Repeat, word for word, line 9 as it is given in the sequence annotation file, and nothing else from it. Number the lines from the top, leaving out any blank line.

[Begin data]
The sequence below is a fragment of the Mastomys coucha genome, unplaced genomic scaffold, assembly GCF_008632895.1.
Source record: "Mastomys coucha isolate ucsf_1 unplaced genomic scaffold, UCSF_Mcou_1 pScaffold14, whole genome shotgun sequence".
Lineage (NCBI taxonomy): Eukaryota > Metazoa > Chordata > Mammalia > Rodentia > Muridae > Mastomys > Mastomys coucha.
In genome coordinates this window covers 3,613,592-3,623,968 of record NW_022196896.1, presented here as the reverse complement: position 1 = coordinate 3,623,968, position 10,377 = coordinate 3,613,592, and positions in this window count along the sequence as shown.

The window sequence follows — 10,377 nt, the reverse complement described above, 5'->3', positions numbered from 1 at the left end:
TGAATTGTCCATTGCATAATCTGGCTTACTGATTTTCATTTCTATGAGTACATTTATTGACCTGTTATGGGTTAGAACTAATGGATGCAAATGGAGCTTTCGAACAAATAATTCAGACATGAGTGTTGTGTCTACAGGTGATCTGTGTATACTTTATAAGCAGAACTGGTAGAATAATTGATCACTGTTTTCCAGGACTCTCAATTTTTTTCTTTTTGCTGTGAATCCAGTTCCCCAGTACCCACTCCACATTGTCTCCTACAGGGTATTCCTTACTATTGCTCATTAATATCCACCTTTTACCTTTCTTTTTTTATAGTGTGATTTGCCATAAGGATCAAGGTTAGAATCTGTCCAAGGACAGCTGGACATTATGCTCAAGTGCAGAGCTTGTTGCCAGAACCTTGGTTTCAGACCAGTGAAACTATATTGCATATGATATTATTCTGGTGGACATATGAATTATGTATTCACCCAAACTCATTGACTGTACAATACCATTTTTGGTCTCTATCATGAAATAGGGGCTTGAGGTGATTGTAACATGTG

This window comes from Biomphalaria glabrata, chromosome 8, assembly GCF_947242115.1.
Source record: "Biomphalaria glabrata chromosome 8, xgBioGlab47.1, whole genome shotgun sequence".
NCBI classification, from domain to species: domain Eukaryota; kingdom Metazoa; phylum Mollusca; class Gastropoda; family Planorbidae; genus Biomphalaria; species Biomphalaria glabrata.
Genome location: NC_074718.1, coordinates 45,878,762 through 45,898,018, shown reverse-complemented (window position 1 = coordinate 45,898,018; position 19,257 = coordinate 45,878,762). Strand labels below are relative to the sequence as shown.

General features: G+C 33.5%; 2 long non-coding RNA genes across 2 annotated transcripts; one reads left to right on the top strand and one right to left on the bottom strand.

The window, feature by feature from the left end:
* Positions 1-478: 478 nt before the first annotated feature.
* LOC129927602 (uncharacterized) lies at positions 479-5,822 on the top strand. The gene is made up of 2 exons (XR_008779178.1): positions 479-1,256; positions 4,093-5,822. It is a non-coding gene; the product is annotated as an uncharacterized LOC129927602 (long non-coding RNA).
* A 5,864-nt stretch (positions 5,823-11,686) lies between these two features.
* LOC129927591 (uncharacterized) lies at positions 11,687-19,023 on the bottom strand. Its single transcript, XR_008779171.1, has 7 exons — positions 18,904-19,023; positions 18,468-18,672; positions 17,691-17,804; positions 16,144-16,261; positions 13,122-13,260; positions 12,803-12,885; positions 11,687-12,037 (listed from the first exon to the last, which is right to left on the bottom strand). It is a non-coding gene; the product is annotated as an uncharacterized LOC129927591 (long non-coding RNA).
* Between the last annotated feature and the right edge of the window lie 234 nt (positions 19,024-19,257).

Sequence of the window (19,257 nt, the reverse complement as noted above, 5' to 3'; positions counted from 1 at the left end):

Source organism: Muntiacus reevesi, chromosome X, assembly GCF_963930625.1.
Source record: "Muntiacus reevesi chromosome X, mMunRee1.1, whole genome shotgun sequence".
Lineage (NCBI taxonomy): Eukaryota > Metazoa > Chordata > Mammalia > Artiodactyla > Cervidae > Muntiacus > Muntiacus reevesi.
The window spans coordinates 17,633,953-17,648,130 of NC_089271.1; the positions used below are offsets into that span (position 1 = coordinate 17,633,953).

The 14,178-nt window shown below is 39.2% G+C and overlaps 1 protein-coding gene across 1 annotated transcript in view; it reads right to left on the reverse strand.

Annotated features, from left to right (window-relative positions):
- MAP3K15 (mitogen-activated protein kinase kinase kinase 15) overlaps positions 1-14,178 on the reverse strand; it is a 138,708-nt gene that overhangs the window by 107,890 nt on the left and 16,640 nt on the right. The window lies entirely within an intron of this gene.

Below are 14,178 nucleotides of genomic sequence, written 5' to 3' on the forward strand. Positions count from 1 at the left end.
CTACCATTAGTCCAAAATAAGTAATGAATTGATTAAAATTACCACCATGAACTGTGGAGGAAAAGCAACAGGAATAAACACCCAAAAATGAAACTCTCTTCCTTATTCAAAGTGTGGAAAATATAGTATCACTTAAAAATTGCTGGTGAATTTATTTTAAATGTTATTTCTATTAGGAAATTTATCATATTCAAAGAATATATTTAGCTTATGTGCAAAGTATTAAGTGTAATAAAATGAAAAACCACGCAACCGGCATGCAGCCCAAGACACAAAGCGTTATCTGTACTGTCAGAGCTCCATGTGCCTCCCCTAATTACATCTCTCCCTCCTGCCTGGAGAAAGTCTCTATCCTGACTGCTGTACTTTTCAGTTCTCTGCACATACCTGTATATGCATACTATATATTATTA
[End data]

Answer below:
NCBI classification, from domain to species: domain Eukaryota; kingdom Metazoa; phylum Mollusca; class Gastropoda; family Planorbidae; genus Biomphalaria; species Biomphalaria glabrata.